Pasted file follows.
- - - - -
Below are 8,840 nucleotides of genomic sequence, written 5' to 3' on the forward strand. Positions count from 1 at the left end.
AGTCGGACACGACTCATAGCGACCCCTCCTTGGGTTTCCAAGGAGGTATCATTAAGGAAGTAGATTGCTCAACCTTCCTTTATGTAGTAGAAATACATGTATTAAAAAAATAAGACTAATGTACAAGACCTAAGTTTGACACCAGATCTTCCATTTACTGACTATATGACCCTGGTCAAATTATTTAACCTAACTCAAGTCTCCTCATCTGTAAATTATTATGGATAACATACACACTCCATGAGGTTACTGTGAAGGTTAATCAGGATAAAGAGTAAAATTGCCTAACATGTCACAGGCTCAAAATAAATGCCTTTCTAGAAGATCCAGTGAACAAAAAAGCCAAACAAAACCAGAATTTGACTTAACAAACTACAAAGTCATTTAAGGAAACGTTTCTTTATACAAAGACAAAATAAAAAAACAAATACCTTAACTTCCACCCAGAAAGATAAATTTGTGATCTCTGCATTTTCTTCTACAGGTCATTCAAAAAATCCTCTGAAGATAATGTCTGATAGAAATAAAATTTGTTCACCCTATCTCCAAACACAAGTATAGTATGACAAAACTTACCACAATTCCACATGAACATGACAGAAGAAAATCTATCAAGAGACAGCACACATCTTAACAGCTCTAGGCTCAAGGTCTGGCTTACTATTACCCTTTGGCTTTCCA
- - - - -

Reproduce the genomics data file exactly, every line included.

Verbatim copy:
Below are 8,840 nucleotides of genomic sequence, written 5' to 3' on the forward strand. Positions count from 1 at the left end.
AGTCGGACACGACTCATAGCGACCCCTCCTTGGGTTTCCAAGGAGGTATCATTAAGGAAGTAGATTGCTCAACCTTCCTTTATGTAGTAGAAATACATGTATTAAAAAAATAAGACTAATGTACAAGACCTAAGTTTGACACCAGATCTTCCATTTACTGACTATATGACCCTGGTCAAATTATTTAACCTAACTCAAGTCTCCTCATCTGTAAATTATTATGGATAACATACACACTCCATGAGGTTACTGTGAAGGTTAATCAGGATAAAGAGTAAAATTGCCTAACATGTCACAGGCTCAAAATAAATGCCTTTCTAGAAGATCCAGTGAACAAAAAAGCCAAACAAAACCAGAATTTGACTTAACAAACTACAAAGTCATTTAAGGAAACGTTTCTTTATACAAAGACAAAATAAAAAAACAAATACCTTAACTTCCACCCAGAAAGATAAATTTGTGATCTCTGCATTTTCTTCTACAGGTCATTCAAAAAATCCTCTGAAGATAATGTCTGATAGAAATAAAATTTGTTCACCCTATCTCCAAACACAAGTATAGTATGACAAAACTTACCACAATTCCACATGAACATGACAGAAGAAAATCTATCAAGAGACAGCACACATCTTAACAGCTCTAGGCTCAAGGTCTGGCTTACTATTACCCTTTGGCTTTCCA